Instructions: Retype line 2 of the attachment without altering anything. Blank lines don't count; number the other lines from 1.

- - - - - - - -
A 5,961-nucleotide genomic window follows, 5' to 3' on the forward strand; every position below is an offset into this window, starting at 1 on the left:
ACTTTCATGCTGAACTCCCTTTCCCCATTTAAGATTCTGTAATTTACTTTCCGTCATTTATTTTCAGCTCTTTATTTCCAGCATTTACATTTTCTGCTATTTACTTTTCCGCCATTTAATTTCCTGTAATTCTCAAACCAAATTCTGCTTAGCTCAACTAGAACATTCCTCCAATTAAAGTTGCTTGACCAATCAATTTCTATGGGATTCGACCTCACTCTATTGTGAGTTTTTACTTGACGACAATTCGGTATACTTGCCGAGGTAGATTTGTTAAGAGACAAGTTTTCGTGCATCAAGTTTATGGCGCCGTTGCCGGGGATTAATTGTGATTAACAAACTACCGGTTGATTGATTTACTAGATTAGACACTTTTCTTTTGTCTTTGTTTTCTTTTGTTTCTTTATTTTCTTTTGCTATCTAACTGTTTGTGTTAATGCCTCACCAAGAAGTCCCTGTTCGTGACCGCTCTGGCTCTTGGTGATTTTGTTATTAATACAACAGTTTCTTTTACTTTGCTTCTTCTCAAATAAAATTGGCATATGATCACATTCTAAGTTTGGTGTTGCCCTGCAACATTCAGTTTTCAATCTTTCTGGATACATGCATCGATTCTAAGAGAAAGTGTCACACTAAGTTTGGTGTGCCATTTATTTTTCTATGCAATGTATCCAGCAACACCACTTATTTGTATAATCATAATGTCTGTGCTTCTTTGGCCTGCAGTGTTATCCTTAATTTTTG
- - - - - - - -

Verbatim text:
ACTTTCATGCTGAACTCCCTTTCCCCATTTAAGATTCTGTAATTTACTTTCCGTCATTTATTTTCAGCTCTTTATTTCCAGCATTTACATTTTCTGCTATTTACTTTTCCGCCATTTAATTTCCTGTAATTCTCAAACCAAATTCTGCTTAGCTCAACTAGAACATTCCTCCAATTAAAGTTGCTTGACCAATCAATTTCTATGGGATTCGACCTCACTCTATTGTGAGTTTTTACTTGACGACAATTCGGTATACTTGCCGAGGTAGATTTGTTAAGAGACAAGTTTTCGTGCATCAAGTTTATGGCGCCGTTGCCGGGGATTAATTGTGATTAACAAACTACCGGTTGATTGATTTACTAGATTAGACACTTTTCTTTTGTCTTTGTTTTCTTTTGTTTCTTTATTTTCTTTTGCTATCTAACTGTTTGTGTTAATGCCTCACCAAGAAGTCCCTGTTCGTGACCGCTCTGGCTCTTGGTGATTTTGTTATTAATACAACAGTTTCTTTTACTTTGCTTCTTCTCAAATAAAATTGGCATATGATCACATTCTAAGTTTGGTGTTGCCCTGCAACATTCAGTTTTCAATCTTTCTGGATACATGCATCGATTCTAAGAGAAAGTGTCACACTAAGTTTGGTGTGCCATTTATTTTTCTATGCAATGTATCCAGCAACACCACTTATTTGTATAATCATAATGTCTGTGCTTCTTTGGCCTGCAGTGTTATCCTTAATTTTTG